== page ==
Has Germany rebuffed ECB on the banking union?

José Manuel Barroso, President of the European Commission, Olli Rehn, Vice-President of the EC in charge of Economic and Monetary Affairs and the Euro, and Michel Barnier, Member of the EC in charge of Internal Market and Services, gave a joint press conference on the blueprint for a deep and genuine Economic and Monetary Union (EMU). All of them appear now as strong supporters of an effective European Banking Union. (EC Audiovisual Services).

José Manuel Barroso, President of the European Commission, Olli Rehn, Vice-President of the EC in charge of Economic and Monetary Affairs and the Euro, and Michel Barnier, Member of the EC in charge of Internal Market and Services, gave a joint press conference on the blueprint for a deep and genuine Economic and Monetary Union (EMU). All of them appear now as strong supporters of an effective European Banking Union. (EC Audiovisual Services).

The leadership of the European Central Bank took yesterday a step back from its strong presence in the public discussion over the depth and the strength of the under construction European Banking Union (EBU) and more precisely the single bank resolution authority. Both its President and Vice President Mario Draghi and Vítor Constâncio had very actively supported a strong EBU with a central bank resolution authority, backed financially by the European Stability Mechanism (ESM). In this way they both appeared as strong advocates of spreading, up to a limit, all Eurozone bank risks to all member states. ECB’s Vice President had quite openly asked for that in a speech a few days ago.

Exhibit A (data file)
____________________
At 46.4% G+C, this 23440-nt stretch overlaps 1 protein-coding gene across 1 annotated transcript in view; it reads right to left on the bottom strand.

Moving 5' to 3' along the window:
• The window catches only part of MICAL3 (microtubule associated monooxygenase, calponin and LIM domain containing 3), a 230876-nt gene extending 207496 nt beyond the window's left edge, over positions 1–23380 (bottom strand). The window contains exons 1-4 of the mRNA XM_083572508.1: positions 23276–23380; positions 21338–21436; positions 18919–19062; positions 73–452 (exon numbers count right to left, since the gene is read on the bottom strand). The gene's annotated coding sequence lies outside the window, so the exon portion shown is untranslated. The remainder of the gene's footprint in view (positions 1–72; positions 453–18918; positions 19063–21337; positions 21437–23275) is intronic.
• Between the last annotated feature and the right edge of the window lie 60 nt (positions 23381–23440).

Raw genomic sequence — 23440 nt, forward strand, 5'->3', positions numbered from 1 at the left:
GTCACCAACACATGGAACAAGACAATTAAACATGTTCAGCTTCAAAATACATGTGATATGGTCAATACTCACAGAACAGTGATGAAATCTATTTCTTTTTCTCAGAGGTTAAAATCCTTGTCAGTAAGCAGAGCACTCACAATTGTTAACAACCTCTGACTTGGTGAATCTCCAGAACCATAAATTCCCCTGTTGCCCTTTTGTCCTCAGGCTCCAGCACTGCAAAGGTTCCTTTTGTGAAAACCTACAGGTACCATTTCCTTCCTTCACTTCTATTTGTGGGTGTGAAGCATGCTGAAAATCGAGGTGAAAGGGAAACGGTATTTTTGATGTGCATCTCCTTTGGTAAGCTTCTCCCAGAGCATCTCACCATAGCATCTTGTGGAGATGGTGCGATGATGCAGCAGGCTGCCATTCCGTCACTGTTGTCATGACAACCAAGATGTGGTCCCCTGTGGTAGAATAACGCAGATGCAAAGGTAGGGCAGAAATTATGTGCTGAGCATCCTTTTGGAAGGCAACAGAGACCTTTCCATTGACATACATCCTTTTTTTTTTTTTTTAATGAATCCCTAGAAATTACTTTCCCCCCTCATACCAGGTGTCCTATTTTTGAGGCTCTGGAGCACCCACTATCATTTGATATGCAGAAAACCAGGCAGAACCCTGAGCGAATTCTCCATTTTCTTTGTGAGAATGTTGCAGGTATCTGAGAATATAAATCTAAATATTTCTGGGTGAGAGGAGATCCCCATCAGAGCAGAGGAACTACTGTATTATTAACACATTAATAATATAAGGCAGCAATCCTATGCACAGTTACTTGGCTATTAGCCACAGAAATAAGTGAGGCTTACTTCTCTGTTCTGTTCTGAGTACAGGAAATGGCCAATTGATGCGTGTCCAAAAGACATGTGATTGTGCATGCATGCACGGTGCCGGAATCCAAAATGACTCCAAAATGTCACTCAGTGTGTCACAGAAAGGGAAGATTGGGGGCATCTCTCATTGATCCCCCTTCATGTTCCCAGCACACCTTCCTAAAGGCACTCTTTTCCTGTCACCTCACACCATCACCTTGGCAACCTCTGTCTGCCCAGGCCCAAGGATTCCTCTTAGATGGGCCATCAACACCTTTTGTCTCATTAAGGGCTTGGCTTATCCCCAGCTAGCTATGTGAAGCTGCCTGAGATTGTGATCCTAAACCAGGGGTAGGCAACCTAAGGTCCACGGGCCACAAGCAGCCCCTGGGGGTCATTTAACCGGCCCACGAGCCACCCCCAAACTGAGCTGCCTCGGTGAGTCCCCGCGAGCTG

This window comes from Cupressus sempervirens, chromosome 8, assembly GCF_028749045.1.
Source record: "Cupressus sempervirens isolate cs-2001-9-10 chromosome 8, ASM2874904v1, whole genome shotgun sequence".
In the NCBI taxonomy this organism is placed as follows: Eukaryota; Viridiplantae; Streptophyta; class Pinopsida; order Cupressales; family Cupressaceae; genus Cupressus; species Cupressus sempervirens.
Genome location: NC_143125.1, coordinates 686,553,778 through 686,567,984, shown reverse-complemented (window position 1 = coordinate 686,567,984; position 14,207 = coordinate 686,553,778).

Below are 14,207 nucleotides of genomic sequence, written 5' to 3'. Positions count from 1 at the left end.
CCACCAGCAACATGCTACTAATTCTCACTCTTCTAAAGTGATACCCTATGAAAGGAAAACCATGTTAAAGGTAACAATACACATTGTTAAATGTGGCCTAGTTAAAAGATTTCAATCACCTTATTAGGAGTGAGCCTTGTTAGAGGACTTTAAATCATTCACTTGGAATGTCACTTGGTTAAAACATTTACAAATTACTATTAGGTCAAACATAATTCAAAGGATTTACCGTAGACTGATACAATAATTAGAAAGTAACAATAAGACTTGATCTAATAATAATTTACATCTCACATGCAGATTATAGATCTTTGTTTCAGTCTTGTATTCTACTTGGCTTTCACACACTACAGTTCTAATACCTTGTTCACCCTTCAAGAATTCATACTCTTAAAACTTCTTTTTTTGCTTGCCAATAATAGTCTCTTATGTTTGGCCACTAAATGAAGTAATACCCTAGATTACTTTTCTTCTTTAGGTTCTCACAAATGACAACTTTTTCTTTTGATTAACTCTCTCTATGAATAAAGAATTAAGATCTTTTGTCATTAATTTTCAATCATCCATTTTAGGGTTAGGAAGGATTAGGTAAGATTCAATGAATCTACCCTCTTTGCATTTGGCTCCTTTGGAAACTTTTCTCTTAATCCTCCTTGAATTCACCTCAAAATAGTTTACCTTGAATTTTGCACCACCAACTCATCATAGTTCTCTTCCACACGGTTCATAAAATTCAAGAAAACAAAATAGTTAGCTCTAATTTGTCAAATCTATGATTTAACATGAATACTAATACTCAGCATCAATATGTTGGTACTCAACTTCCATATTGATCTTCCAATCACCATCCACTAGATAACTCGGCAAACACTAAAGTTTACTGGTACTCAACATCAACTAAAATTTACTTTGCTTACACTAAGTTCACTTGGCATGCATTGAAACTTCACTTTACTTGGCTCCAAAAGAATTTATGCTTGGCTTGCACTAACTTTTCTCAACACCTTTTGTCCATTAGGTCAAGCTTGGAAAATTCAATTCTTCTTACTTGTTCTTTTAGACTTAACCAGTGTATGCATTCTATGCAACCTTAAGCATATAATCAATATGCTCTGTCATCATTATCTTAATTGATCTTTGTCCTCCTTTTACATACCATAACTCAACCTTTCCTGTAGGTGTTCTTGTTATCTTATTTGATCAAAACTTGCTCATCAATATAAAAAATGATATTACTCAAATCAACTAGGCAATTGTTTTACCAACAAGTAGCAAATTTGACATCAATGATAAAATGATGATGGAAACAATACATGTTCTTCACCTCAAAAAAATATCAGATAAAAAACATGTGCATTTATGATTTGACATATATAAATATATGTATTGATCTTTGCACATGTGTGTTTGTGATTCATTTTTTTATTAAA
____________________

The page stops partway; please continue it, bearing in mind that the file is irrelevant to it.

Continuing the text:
Given that the risks, hidden in the balance sheets of the major national banks in almost all member states are closely connected to sovereign borrowers, Germany opposed this option. Berlin denied sharing indirectly the south European sovereign financial risks, through a quasi guarantee of the banks which are involved in this affair. The response of the German government was direct and the Federal minister of Finance Wolfgang Schäuble stated bluntly that such a prospect would require an amendment of the European Union treaties. The idea is that the mutualisation of the individual country financial risks through the EBU is a major change of the ‘acquis communautaire’, not provided by the EU Treaties.

Draghi and Constâncio

In view of that Mario Draghi in yesterday’s traditional press conference, after the monetary policy monthly meeting of ECB’s Governing Council, appeared rather distant from this issue. At this point it has to be mentioned that the Council left the central bank’s main interest rate unchanged at 0.5%, as it was formed last month. However, Draghi and Constâncio have argued on many occasions during the past few weeks that the need for unobstructed transmission of ECB’s current monetary policy of cheap money to all member states can only be served by a strong EBU and a central bank resolution authority able to count on ESM resources.

In this way ECB’s leadership is aiming at reducing Eurozone’s financial market fragmentation to the lowest possible level. The ultimate goal is that the SMEs, in the peripheral and recession stricken countries of the south, will be able to borrow on the same terms and interest rates as their German competitors for the same business risks. Only in this way the south could start reducing the skyrocketing unemployment and hope to enter in a sustainable growth path.